I know It has been a while since my last update, and I’m really, really sorry for that, but I’m back, and my holidays have just started, so I am hoping to have lots of material to offer. So, whithout further hype, here comes what I’ve been working on for this long time.
New Game Concept?
Part of game design (or any design, for that matter) is recognizing bad ideas, and having the courage to drop them as early as you know how bad it is. The previous game idea, the critique about the grinding mechanic, had major flaws. I was harder to implement than I thought, the conveyance of the message was… complex. And also, GrindQuest already does it, better than I could ever do. Therefore, I decided to drop (or at least file) the idea, and begin anew.
That said, I am glad to present… The new game idea!
A puzzle in a square grid
The new game idea is of a simple puzzle in a grid. It is very basic, as I stripped away all the rules I could in order to sinplify as much as I culd, while still keeping the core mechanic that I wanted to explore. These are the rules that pretty much define the mechanics of the game. Please read through all of it to get a general idea, because the individual rules are not going to make any sense by themselves.
Slick Puzzle (working title)
The player must reach the “endsquare” of the level (a special square in the grid).
– The switches are solid squares in the grid, with which the player has to collide.
– In order to deavticate a switch, the player must collide with it n times, where n is any whole positive number (1, 2, 3…), taht will be prevoiusly set in the level design.
– That “endsquare” won’t be revealed until all the switches are deactivated.
– The level ends when the player opens the “endsquare” and collides with it in any direction.
– All levels are a 2D square grid.
– The player, the walls (stratic squares through which the player cannot pass), the switches and the “endsquare” are all full squares if that grid.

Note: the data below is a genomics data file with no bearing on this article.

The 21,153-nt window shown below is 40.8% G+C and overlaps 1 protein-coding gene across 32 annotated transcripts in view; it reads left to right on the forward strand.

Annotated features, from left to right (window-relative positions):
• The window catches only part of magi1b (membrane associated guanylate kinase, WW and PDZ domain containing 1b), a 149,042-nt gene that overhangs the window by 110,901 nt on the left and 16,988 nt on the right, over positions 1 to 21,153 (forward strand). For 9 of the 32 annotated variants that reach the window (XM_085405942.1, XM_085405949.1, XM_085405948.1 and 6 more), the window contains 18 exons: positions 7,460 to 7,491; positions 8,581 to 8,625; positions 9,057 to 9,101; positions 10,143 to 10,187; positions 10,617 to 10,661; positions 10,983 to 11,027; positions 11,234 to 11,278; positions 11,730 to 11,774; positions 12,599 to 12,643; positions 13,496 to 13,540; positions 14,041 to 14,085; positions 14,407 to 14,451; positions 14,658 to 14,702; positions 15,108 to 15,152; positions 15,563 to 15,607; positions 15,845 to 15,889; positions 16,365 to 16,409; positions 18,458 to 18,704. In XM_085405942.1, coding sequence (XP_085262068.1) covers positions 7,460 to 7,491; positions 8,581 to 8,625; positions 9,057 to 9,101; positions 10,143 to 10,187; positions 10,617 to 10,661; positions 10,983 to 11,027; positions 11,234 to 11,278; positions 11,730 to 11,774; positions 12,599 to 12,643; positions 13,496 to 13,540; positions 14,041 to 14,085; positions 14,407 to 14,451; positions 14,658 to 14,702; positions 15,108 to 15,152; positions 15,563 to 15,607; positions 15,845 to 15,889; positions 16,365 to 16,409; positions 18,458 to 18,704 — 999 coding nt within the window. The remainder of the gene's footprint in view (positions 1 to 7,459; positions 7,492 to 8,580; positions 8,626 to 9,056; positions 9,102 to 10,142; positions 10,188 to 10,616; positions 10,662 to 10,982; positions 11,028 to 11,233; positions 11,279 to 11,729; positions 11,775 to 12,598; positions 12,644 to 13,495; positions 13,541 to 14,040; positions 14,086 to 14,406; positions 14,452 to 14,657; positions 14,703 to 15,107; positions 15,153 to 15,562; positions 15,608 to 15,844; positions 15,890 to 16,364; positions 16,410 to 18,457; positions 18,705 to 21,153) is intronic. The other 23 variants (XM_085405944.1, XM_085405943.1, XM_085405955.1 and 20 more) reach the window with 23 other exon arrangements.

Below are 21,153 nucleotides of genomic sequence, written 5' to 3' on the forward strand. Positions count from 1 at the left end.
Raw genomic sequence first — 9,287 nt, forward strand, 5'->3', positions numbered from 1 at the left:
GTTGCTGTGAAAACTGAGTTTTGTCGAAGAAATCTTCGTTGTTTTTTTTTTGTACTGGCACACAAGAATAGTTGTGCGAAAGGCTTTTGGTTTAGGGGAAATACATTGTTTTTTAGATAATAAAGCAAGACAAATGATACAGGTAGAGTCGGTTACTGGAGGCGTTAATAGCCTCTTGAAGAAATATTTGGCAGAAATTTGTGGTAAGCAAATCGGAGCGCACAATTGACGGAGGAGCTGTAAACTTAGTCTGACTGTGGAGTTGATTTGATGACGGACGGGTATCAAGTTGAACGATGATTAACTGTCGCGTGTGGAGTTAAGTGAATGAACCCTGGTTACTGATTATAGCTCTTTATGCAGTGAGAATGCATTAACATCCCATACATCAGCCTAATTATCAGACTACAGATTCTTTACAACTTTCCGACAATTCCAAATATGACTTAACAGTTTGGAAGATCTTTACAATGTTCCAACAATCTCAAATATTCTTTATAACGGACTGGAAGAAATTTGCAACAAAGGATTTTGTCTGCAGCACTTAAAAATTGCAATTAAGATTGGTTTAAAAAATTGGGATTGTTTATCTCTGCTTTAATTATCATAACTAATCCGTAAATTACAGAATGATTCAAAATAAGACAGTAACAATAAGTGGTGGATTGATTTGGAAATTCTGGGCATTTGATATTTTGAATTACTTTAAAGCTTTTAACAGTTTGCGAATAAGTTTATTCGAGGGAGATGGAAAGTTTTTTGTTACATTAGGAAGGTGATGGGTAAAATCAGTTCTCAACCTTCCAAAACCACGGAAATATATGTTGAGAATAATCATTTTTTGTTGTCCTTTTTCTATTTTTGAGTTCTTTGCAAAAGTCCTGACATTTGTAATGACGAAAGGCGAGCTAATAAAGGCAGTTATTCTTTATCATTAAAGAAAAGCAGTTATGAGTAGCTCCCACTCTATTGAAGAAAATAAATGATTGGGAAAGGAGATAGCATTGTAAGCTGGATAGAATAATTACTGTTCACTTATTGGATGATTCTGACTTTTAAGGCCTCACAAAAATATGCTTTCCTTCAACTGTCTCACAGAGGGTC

– The grid is 6 squares wide and 10 squares high.
– The player can move oither left, right, up or down.
– The movement will always be measured in full squares. It is not possible to end the movement mid-square.
– Once the player starts moving in a direction, the movement must continue until it hits a wall, a switch or the “endsquare”, and the corresponding effects apply. This is the core mechanic that I want to explore with the game, the rest is just the simplest setting that I’ve been able to imagine in order to be able to play it.
Optional rules (subject to playtesting)
These rules are just ideas that come into my mind, that will add more complexity to the game. W’hether they will add more fun or not, is a subject for playtesting.
– If a switch is deactivated, will the player pass through it?
– Are there special squares that change the direction of the movement (something like this [>>] or this [<<]) ?
– Are the width or the height of the level variable from level to level?
– Are there any other special squares?
Thanks for reading
Thank you for making it this far into the post. I know that this might be a little boring, but it was necessary. once started playing, the game is VERY simple to learn.
In the next post, I will be talking about the prototyping process, the advantages that non-digital has over digital prototyping, and pictures of my papaer prototype for the game (which took me no more than an hour).
Stay tuned, there certainly is great stuff coming. I feel like I’m learning with every second I think about game design, and that (I hope) can only add to the content of this blog.